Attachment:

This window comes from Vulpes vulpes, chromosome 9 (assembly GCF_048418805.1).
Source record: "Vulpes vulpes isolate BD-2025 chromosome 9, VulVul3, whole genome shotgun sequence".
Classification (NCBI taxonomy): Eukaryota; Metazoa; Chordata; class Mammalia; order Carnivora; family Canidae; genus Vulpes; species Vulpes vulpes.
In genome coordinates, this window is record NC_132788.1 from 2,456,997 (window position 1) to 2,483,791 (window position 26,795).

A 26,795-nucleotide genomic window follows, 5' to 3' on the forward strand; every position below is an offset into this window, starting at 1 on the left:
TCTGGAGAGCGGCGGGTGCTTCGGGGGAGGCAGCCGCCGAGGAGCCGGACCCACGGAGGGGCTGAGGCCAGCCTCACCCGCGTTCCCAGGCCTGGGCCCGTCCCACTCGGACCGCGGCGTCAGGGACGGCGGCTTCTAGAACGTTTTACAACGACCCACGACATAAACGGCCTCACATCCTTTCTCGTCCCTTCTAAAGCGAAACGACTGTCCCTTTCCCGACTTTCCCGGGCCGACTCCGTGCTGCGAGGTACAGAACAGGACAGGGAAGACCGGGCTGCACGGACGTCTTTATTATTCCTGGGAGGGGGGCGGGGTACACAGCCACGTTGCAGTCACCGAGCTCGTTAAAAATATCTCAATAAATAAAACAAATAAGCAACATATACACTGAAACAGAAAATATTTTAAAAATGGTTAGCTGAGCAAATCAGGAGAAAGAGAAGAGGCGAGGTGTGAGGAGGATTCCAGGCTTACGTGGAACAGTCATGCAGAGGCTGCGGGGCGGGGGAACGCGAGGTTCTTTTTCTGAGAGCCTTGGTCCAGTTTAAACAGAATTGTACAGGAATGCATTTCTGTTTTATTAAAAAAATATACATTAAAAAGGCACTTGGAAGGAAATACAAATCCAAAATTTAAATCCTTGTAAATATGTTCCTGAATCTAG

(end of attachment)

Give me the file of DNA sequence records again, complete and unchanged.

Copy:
This window comes from Vulpes vulpes, chromosome 9 (assembly GCF_048418805.1).
Source record: "Vulpes vulpes isolate BD-2025 chromosome 9, VulVul3, whole genome shotgun sequence".
Classification (NCBI taxonomy): Eukaryota; Metazoa; Chordata; class Mammalia; order Carnivora; family Canidae; genus Vulpes; species Vulpes vulpes.
In genome coordinates, this window is record NC_132788.1 from 2,456,997 (window position 1) to 2,483,791 (window position 26,795).

A 26,795-nucleotide genomic window follows, 5' to 3' on the forward strand; every position below is an offset into this window, starting at 1 on the left:
TCTGGAGAGCGGCGGGTGCTTCGGGGGAGGCAGCCGCCGAGGAGCCGGACCCACGGAGGGGCTGAGGCCAGCCTCACCCGCGTTCCCAGGCCTGGGCCCGTCCCACTCGGACCGCGGCGTCAGGGACGGCGGCTTCTAGAACGTTTTACAACGACCCACGACATAAACGGCCTCACATCCTTTCTCGTCCCTTCTAAAGCGAAACGACTGTCCCTTTCCCGACTTTCCCGGGCCGACTCCGTGCTGCGAGGTACAGAACAGGACAGGGAAGACCGGGCTGCACGGACGTCTTTATTATTCCTGGGAGGGGGGCGGGGTACACAGCCACGTTGCAGTCACCGAGCTCGTTAAAAATATCTCAATAAATAAAACAAATAAGCAACATATACACTGAAACAGAAAATATTTTAAAAATGGTTAGCTGAGCAAATCAGGAGAAAGAGAAGAGGCGAGGTGTGAGGAGGATTCCAGGCTTACGTGGAACAGTCATGCAGAGGCTGCGGGGCGGGGGAACGCGAGGTTCTTTTTCTGAGAGCCTTGGTCCAGTTTAAACAGAATTGTACAGGAATGCATTTCTGTTTTATTAAAAAAATATACATTAAAAAGGCACTTGGAAGGAAATACAAATCCAAAATTTAAATCCTTGTAAATATGTTCCTGAATCTAG